“I feel a trip to the tailors coming on.”
Beau Brummell: This Charming Man is a British made-for-television film that takes a light-hearted approach and a superficial look at the man who personified an age and its fashion trends.
Beau Brummell (1778-1840) is one of those historical personages who engineered a certain amount of fame without really ever doing that much to merit it. And perhaps that’s why the film, while enjoyable, is problematic. When the film begins, Beau Brummell (James Purefoy) is at the height of his powers and influence over a portly, middle-aged Prince Regent (Hugh Bonneville). Harassed by bill collectors, Beau Brummell, lives a lifestyle he cannot afford, but as favorite of the Prince Regent, he manipulates tradesmen to extend credit through his influence with the heir to the British throne.
Called to entertain and amuse the Prince Regent in the middle of the night, Brummell allows his position as favorite to go to his head, and suggestions for dress eventually drift into slights and insults. Someone really should have explained to Brummell that royals are notoriously fickle, and that the favorite today, is ignored and shunned tomorrow.
Unfortunately the film doesn’t explore Brummell’s early life, or his final years (he died abroad at the age of 61 of syphilis). Instead the film chooses to present Brummell at the height of his influence–a fashion trendsetter who made the wigs, powder and perfumery of foppery outmoded with his plain style, fancy cravats, thigh gripping trousers, and his insistence on personal cleanliness.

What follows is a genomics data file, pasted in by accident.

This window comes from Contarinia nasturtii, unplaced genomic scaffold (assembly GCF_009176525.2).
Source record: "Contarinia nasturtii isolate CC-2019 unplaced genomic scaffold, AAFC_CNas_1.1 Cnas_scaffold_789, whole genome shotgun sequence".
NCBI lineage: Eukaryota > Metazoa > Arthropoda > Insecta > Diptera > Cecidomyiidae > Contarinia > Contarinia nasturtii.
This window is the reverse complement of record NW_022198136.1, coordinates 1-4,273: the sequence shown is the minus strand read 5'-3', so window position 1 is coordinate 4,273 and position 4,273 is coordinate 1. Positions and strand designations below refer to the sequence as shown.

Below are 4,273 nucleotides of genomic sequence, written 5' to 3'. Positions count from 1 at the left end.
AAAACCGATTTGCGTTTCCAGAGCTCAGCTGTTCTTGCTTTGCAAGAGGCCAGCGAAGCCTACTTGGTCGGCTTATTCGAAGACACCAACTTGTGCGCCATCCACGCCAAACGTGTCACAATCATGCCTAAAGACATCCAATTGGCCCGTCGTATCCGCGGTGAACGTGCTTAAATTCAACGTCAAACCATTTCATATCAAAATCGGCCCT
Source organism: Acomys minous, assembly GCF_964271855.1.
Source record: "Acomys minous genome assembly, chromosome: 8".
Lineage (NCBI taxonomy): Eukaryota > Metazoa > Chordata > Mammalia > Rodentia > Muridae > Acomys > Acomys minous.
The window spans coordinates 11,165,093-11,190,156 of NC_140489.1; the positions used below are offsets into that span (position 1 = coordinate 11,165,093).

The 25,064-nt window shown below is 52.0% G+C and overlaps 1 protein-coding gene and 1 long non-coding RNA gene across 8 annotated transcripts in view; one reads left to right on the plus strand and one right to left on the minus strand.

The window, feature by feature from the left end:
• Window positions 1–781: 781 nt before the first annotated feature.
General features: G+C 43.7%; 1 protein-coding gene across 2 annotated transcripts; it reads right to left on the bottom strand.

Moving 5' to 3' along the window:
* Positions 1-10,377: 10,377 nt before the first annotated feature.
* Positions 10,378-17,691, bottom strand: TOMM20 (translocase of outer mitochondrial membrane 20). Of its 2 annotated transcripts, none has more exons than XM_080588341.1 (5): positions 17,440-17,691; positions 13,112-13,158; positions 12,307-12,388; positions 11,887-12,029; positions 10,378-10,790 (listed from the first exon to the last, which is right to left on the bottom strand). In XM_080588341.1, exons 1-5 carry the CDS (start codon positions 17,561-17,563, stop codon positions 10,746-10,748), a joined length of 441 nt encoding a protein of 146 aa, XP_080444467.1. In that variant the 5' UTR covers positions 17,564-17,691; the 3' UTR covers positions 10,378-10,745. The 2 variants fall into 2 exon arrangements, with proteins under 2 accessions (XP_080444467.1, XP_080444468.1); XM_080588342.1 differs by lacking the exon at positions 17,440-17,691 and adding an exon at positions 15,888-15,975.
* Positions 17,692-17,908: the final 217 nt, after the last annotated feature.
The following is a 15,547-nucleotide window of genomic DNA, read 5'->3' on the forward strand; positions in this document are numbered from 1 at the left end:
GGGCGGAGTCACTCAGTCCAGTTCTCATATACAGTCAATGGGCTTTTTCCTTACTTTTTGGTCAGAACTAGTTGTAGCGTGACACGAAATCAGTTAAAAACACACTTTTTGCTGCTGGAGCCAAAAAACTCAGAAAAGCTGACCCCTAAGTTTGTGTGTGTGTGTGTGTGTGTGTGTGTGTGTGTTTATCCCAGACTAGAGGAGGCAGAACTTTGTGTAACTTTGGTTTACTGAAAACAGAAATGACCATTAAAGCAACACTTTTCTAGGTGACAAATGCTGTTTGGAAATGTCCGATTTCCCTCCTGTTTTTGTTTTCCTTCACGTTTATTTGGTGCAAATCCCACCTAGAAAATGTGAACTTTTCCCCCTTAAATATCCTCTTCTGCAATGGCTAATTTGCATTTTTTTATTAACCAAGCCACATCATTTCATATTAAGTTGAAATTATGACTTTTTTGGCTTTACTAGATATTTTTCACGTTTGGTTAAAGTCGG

The most interesting aspect of this film, directed by Philippa Lowthorpe is its presentation of the relationships in Brummell’s life: his friendship with the unpopular Byron (Matthew Rhys) and his relationship with his manservant/accomplice, Robinson (Philip Davis). There are several scenes when the Prince Regent, Beau Brummell and Lord Byron all call each other by their first names–George, and this indicates an egalitarianism that existed somewhat briefly between this incongruous trio. Similarly, Brummell makes the unprecedented move of treating his servant as his confidante and equal, unfortunately that same approach of treating the Prince Regent as a chum backfires… disastrously.
As a fashion trendsetter who created “Dandyism” and who took 5 hours each morning to dress, Brummell overturned the notion of the aristocracy setting style, and while he maintained his lifestyle at the expense of the plebs, he did displace the Royals in setting new trends. And perhaps that was unforgivable….
The film is created with more than a dash of modernism, and that may disappoint purists. There’s one scene when Byron tries to unsuccessfully wrestle his way through retainers shouting about how “machines have replaced men,” and the BBC promoted the film with the idea that Brummell was the first “metrosexual.” Some more details on the life of Brummell would have been most welcome.